"Has the ISD board stopped using the consent agenda and implemented the other 14 steps you made in your report?" Meisner asked Whall.

Whall replied that, "yes" the ISD had done that.

Under questioning by Rep. Ken BRADSTREET (R-Gaylord), Whall praised the ISD board for its performance once the scandal had started to break.

"We got the board's full cooperation," Whall said. "When there were people who were reluctant to cooperate with us, the board would get them to do so."

Bradstreet questioned Whall about a not for profit company called MINDS, which was created under Redmond, with ISD funds. MINDS LLC, which was a linked to for profit companies (MINDS.com and MINDS.org) would create supposedly "super lesson plans" and sell them to schools.

These MINDS companies, which we apparently not successful, were staffed by relatives of members of the Oakland ISD administration.

Bradstreet also questioned Whall about contracts the ISD had with companies under circumstances that gave the appearance of nepotism and cronyism.

All of these issues had been brought out in the Whall report and reported by the news media. However, Bradstreet followed up by asking Whall if at some point in the investigation concerns had arisen that some of the improprieties they were being uncovered might be criminal.

Whall said it had.

Bradstreet also asked Whall if some of the people involved were still employed at the ISD.

Whall said yes.

However, later when Bradstreet asked Whall if he believed the situation warrants an investigation by the Attorney General or the Oakland County Prosecutor, Whall said he was not qualified to make that judgment.

Meisner attempted to get Whall to indicate there wasn't much left to be investigated, in regard to the ISD. But Whall didn't bite on that lead-in either.

"Do you think there is anything they might uncover that would tend to surprise you?" Meisner asked.

"Absolutely," Whall said. "It would be a fool's folly to say they couldn't find anything."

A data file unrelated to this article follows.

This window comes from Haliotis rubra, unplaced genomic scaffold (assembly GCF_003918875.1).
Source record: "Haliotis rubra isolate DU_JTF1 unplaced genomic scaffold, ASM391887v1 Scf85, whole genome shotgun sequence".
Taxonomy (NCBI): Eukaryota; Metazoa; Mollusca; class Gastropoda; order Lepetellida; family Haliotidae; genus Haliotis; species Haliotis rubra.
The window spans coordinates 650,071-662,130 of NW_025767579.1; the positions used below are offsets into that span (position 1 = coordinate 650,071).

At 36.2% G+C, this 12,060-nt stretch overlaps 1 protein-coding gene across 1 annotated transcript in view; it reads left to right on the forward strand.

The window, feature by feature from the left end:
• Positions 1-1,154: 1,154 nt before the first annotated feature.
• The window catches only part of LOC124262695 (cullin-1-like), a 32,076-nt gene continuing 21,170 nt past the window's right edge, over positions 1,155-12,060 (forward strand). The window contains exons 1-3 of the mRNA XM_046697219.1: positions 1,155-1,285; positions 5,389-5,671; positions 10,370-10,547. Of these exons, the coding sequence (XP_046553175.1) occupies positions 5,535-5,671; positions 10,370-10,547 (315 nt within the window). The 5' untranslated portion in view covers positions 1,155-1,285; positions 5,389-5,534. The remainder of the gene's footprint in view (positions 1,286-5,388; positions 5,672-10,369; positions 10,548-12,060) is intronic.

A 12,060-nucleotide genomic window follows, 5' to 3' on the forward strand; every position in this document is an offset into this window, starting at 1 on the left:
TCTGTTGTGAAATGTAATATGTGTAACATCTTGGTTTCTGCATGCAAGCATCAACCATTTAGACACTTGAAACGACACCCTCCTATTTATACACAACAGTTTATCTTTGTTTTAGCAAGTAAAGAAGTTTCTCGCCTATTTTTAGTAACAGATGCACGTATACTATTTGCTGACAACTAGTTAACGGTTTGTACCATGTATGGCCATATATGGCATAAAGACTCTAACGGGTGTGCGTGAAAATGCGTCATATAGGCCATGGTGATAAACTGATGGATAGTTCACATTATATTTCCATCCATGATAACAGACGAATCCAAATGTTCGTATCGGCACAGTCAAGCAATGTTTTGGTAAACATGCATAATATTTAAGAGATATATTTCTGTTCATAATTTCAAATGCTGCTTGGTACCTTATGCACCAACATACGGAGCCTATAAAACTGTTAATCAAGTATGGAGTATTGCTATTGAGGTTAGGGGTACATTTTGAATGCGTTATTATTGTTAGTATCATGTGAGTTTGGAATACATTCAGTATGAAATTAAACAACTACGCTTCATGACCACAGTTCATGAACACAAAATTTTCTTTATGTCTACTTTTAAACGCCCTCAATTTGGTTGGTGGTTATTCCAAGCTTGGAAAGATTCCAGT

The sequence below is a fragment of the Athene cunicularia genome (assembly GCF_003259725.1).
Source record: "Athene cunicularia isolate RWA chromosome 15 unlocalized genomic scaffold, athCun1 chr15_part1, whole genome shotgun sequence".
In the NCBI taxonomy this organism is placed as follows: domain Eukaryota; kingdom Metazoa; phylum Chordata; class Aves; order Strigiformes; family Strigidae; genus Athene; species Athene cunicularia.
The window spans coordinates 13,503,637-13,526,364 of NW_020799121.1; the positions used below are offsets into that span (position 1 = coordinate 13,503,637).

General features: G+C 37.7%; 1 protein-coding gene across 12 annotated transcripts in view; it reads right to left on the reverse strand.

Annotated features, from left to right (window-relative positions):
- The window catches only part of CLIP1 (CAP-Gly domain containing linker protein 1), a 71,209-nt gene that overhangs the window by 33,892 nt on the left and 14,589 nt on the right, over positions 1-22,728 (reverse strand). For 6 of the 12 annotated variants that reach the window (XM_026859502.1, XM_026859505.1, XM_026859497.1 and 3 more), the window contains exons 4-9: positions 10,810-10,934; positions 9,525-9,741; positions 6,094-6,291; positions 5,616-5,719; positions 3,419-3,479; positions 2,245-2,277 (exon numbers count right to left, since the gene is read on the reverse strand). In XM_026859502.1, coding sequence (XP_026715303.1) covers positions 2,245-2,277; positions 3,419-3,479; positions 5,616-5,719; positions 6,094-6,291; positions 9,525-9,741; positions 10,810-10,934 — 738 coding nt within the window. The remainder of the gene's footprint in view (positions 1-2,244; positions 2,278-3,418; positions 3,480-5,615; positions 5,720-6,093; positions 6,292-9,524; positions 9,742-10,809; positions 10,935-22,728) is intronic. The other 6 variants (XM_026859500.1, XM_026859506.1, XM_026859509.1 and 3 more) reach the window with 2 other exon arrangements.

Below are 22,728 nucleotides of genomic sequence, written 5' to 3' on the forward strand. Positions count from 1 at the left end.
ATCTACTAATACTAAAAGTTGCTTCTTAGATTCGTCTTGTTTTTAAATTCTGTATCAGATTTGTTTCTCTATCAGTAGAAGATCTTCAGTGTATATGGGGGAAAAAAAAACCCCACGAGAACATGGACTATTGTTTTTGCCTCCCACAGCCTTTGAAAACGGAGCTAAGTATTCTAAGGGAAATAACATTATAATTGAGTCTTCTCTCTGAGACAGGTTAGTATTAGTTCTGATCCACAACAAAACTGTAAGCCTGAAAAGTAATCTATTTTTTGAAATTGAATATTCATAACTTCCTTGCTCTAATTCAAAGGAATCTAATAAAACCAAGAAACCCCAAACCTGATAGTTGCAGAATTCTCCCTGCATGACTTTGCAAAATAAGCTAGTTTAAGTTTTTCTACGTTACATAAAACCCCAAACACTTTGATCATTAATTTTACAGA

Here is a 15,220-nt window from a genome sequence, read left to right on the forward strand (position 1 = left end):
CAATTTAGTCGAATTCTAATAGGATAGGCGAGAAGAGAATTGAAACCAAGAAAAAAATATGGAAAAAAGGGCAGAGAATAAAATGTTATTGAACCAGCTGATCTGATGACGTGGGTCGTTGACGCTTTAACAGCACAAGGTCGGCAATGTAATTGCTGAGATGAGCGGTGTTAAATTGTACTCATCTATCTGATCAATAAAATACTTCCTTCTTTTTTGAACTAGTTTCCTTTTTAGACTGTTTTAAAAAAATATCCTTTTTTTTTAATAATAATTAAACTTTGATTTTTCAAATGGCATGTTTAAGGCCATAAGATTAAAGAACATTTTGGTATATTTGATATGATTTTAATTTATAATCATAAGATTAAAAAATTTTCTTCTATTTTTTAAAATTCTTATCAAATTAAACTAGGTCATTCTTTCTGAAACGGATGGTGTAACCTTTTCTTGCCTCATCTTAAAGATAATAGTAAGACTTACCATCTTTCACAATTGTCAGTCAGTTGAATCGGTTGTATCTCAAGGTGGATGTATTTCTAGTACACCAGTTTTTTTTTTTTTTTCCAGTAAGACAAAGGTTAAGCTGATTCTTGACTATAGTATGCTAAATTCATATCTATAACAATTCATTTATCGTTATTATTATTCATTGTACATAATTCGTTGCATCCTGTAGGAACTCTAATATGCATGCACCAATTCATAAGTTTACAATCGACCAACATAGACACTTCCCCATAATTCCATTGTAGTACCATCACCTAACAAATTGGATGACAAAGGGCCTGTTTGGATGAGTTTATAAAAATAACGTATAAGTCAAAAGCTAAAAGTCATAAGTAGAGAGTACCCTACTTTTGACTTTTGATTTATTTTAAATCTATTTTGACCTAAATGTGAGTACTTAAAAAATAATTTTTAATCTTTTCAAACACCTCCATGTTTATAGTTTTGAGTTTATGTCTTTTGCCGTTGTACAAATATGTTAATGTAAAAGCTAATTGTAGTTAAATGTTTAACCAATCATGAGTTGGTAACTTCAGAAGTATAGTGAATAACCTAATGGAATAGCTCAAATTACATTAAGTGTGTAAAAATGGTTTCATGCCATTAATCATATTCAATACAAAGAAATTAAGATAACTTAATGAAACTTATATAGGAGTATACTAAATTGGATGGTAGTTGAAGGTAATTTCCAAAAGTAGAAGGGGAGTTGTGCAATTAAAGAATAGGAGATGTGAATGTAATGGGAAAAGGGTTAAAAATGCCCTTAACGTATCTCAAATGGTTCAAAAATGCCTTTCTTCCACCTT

The primary focus of Keane's testimony appeared to be the lack of records pertaining to stipends awarded to ISD employees for job performance and records pertaining to lobbying and public relations work paid for by the Oakland ISD.

"As I've looked through these documents, there are stipends, of up to $30,000 but there are no W2 amounts included," Johnson said.

Later, Bradstreet questioned Keane directly about the stipends.

"We can find no 1099s connected with those stipends, or any record of the performance standards that were supposed to be met," Bradstreet said.

Keane said that such stipends were inconsistent with ISD policy, but that they might be related to a brief period, under Redmond, when the school started to implement some performance based incentives.

The panel had also subpoenaed invoices pertaining to $100,000 the district had paid Winning Strategies, a public relations firm it had hired to help get the special education millage passed, other invoices pertaining to multi-client firms, and the cost of direct student services provided by the ISD.

Keane said he believed the ISD had already turned over some of that information, but promised to produce it to the subcommittee as soon as possible.

The House created the ISD subcommittee in early 2003. Rep. Ruth JOHNSON (R-Holly), who had been working on the ISD issue in response to the scandal, was named chair of the panel. The subcommittee was granted subpoena power about a year ago in a party-line vote.

Outside of the Oakland County delegation, the issue didn't gain much momentum in the Legislature until the summer of 2003. At that time, newspapers reported that ISD employees had traveled to pleasure designations at taxpayer expense. These accounts led to the resignation of two Oakland ISD board members, and an increased interest in the ISD issue by Republican leaders.
     

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12-Year-Old Speaks Out On Hazing
MIRS, March 9, 2004

A Senate panel moved a pair of bills today that puts in place the legal framework for prosecutors to go after people who haze fellow members of a sports team or organization as a rite of passage.

Under current law, authorities can charge "hazers" with assault and other legal tools. But SBs 783 and 784 make it easier for the legal community to pursue hazing cases because it doesn't allow hazers to use the defense that the victim voluntarily agreed to be hazed.

The day's most compelling testimony came from 12-year-old Garet Drogosch, a seventh grader at Meads Mill Middle School in Northville, who was hospitalized after being knocked unconscious on the football field as part of a hazing "drill."

The 80-pound Drogosch was told to participate in a drill in which eighth-grade players picked a seventh grader to "hit" after a five-yard running head start. He was picked three times.